Marc Raskin died this past weekend. He was one of the great progressive thinker-activists of the 20th and early 21st centuries in the United States, co-founder of the Institute for Policy Studies, where I was one of the original Resident Fellows from 1963 till 1977.

I am deeply saddened by his death. Since 1959, Marc had been my friend, my teacher, and one of my heroes, even when we disagreed. When my wife, Rabbi Phyllis Berman, and I visited him in October, the weekend of the 50th anniversary of the Siege of the Pentagon, he was gaunt of body and gaunt of words and thought. Truly the lion in winter. Even so, losing him altogether leaves me shaken.

He could not take part in the 50th-anniversary commemoration, and I spoke in his name as well as my own when I spoke about the challenge to the Department of Justice during that action, when we sat side by side, with Benjamin Spock and Bill Coffin, to turn in a thousand draft cards to protest the draft and the Vietnam War. Marc and I were there because we had co-authored the Call to Resist Illegitimate Authority, in support of draft resistance.

My role at IPS gave me the time and freedom in 1968–69 to write The Freedom Seder and to take a vigorous part in my emerging Jewish life, till I left IPS in 1977. It was Marc’s suggestion to the editors of Ramparts magazine that brought them to publish The Freedom Seder in early 1969, giving it its national audience and constituency.

We kept in touch since, and he was somewhat puzzled but always intrigued by my continuing evolution into a prophetic Judaism. (Though a secular person, he remembered with admiration a progressive Reform rabbi from his youth in Milwaukee, respected the Jewish civil-rights activists of the ’60s, and was horrified by the devolution of Israel from what seemed to be a progressive state into one dependent on military occupation of the Palestinian West Bank, Gaza, and East Jerusalem.)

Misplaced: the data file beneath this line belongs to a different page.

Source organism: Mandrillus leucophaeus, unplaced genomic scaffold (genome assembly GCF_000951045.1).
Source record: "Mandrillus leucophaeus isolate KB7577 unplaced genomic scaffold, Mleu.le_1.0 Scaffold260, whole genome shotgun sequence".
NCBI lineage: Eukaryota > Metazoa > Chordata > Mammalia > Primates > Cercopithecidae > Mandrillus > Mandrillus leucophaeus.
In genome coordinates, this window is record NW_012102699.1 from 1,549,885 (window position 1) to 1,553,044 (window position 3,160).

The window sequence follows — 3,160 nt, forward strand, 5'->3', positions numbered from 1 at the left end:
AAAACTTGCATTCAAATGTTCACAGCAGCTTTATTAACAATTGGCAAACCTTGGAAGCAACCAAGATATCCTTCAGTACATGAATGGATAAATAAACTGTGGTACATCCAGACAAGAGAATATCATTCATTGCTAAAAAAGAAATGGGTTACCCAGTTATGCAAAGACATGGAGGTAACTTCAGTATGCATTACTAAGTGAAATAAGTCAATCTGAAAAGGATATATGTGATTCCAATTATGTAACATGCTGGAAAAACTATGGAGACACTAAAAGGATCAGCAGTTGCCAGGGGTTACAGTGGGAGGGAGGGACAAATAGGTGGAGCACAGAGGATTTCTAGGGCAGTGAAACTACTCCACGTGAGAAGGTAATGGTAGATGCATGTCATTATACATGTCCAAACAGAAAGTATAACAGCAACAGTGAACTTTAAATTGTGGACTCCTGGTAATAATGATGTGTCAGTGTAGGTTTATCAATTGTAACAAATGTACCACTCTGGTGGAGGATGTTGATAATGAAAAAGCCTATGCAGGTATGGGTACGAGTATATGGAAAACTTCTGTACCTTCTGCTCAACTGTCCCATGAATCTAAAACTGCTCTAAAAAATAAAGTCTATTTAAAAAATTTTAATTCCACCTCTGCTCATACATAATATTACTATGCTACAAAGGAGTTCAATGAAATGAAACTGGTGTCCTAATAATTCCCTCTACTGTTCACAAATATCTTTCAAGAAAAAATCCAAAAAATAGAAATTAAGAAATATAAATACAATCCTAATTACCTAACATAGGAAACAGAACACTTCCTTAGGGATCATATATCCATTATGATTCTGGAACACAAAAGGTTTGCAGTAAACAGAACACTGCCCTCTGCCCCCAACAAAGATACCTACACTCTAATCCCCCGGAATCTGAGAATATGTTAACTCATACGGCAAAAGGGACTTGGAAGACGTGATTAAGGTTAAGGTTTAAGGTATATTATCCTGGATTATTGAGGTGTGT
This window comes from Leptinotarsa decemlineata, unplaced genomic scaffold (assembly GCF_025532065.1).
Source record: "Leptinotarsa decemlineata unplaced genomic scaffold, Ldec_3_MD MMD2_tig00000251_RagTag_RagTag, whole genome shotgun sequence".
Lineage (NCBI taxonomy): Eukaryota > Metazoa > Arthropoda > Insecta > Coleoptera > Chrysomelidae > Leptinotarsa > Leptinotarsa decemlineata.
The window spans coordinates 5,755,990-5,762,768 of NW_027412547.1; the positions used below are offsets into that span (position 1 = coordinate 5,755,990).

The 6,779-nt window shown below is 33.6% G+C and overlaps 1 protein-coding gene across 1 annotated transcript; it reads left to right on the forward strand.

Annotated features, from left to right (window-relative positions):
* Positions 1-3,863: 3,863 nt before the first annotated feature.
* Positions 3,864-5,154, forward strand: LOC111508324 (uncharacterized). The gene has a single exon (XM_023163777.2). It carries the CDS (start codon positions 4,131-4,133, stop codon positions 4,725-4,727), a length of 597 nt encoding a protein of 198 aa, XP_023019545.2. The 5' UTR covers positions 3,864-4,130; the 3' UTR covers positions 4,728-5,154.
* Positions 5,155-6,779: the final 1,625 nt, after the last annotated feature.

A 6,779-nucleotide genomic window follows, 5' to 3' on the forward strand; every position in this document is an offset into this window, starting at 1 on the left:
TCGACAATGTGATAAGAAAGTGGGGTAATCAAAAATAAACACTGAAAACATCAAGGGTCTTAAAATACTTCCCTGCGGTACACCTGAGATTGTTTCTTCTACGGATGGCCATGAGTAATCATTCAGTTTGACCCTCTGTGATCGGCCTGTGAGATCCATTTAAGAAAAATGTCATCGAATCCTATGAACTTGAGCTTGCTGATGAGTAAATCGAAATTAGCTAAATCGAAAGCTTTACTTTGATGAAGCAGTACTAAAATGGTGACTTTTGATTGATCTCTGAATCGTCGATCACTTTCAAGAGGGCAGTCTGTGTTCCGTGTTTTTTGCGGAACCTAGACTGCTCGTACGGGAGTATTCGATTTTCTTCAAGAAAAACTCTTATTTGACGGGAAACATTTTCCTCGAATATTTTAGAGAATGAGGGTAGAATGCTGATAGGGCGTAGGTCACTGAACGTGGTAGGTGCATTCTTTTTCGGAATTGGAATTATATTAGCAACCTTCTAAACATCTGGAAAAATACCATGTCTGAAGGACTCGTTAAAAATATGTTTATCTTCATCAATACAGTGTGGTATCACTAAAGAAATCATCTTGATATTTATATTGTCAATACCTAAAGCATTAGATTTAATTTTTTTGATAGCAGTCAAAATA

In 1999 I wrote a memoir about him as my mentor. When I shared it with him, I added, “Sheh’hekhianu!—I am glad we both have lived long enough for me to be able to say this aloud.”

[What follows is the text of Rabbi Waskow’s original memoir, from 1999—Ed.]

***

It’s now 40 years since the fall of 1959, when I arrived in the office of freshman Congressman Robert W. Kastenmeier of Wisconsin to work part-time as a legislative assistant (while also doing research for my doctoral dissertation on race riots for the University of Wisconsin). I found there another part-time LA—Marc Raskin.